For note the height of his faith in the words, "Thou art the Christ," etc., wherein he was led up to the very court of heaven. He now knew the King upon His throne, and had it in his power to open his knowledge to those who came to him, but to keep it closed from those who were not fit for the beatific vision.174 Hence he was said to have the keys of heaven, the power to open and shut it, and to lead men into it or out of it.
Note also the definiteness of Peter's words. He uses the article all through; it is not simply, "Thou art an anointed one, a son of a living God." For there are many anointed, many sons (the angels are called "sons of God"), many who are living, and "gods many and lords many." But the use of the article reveals the impregnable truth, and the unique nature of each. Speaking by the Holy Spirit, Peter thus reveals the impregnable rock, and gets his name of Peter (Rock-man) in consequence.175 But |95 the devil tries to throw him from this rock on which he was so firmly set, by making him say what was unworthy of the promise, and express an unseemly sympathy. So Christ pierced him with a sharp rebuke.
Such was the rebuke implied in His healing the high-priest's servant,176 whose ear Peter had cut off. Christ did not judge him by his stammering tongue, but by the inward desire of his soul.]
CHAPTER XXI.177 Objection based on S. Peter's treatment of Ananias and Sapphira (Acts v. 1-11).
This Peter is convicted of doing wrong in other cases also. For in the case of a certain man called Ananias, and his wife Sapphira, because they did not deposit the whole price of their land, but kept back a little for their own necessary use, Peter put them to death, although they had done no wrong. For how did they do wrong, if they did not wish to make a present of all that was their own ? But even if he did consider their act to be one of wrongdoing, he ought to have remembered the commands of Jesus, who had taught him to endure as many as four hundred and ninety sins against him ; he would then at least have pardoned one, if indeed what had occurred could really in any sense be called a sin. And there is another thing which he ought to have borne in mind in dealing with others---namely, how he himself, by swearing that he did not know Jesus, had not only |96 told a lie, but had foresworn himself, in contempt of the judgment and resurrection to come.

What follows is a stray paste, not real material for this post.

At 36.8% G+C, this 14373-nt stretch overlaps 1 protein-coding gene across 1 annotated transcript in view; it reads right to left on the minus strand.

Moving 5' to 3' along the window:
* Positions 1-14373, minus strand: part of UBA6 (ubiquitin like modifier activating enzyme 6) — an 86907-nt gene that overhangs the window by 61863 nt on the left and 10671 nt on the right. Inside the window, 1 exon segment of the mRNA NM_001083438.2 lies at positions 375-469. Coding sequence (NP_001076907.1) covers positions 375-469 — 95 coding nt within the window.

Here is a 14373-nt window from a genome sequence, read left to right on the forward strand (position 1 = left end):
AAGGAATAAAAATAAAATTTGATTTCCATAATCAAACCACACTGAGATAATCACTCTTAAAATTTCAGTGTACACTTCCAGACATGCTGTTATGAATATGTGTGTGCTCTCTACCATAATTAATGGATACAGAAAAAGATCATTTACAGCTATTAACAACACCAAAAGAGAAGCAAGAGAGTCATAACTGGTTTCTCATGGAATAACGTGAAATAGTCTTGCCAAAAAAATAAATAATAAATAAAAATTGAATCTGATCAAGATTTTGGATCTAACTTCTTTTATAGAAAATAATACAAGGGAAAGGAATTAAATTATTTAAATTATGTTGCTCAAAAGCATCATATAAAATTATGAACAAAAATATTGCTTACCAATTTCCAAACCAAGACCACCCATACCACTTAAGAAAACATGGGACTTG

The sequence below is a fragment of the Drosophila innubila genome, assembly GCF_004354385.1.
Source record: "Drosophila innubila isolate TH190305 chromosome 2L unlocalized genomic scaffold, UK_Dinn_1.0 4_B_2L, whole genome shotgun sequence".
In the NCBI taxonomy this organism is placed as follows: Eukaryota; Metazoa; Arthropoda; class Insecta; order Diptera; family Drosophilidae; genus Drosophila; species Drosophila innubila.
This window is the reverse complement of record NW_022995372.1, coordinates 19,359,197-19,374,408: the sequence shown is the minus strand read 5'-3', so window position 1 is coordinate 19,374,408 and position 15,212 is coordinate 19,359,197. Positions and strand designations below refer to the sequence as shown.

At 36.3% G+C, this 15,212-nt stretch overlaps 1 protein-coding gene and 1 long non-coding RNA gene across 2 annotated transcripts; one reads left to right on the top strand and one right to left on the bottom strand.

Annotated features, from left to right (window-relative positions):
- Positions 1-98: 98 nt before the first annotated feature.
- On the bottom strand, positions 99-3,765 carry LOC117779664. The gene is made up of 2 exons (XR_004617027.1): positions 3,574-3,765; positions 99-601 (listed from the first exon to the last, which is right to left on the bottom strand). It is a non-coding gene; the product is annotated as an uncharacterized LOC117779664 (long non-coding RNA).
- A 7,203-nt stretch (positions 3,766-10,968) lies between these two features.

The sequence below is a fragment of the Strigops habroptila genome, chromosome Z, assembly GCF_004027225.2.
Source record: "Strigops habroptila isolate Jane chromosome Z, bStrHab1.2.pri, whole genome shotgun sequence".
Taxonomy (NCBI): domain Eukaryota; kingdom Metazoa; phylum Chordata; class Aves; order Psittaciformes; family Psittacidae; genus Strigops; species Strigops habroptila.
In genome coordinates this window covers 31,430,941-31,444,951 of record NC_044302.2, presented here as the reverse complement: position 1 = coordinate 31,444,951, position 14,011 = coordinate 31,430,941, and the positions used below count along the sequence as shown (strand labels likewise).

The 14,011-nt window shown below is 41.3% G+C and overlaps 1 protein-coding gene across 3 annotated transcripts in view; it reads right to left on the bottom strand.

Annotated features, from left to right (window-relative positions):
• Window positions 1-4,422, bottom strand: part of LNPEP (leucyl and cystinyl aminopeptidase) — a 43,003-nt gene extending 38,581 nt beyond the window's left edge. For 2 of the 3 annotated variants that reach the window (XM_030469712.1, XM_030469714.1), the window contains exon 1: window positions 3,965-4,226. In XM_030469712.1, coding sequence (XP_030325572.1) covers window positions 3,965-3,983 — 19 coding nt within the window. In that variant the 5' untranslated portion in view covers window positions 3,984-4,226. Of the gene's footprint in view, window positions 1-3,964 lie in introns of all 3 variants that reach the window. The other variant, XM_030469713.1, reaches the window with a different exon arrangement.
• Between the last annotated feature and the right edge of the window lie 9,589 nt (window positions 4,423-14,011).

CHAPTER XXVIII. Answer to the objection based on S. Peter's treatment of Ananias and Sapphira (Acts v. 1-11).
[If you understand the circumstances, you will see that Ananias did wrong, and was punished for the general good.
The preaching of the Gospel and its wonders uplifted the first Christians to heaven, and men came from all directions to drink of the fountain of grace. They gave up individual possessions and joined all together, so that wealth ceased to exist in this spiritual society. Among others, Ananias and his wife offered their property to the common stock. When once given to Christ, it was no longer their own. It was therefore wrong to keep some back, though merely in itself such a deed does not appear so.
Peter at once cut out this evil, in order that the disease might not spread to the whole body of believers. The deed was not a wrong done to Peter, and therefore it did not receive his forgiveness;178 but it was done to the Deity, and was an outrage on the faith. Besides, if no notice had been taken, they would have thought their hidden deed escaped Christ's notice, and so would have proceeded unrebuked to worse sins, and have infected others, like a pestilence, with the same ideas. To prevent this, Peter checks the disease, and drags up the weeds before they can spread over the field.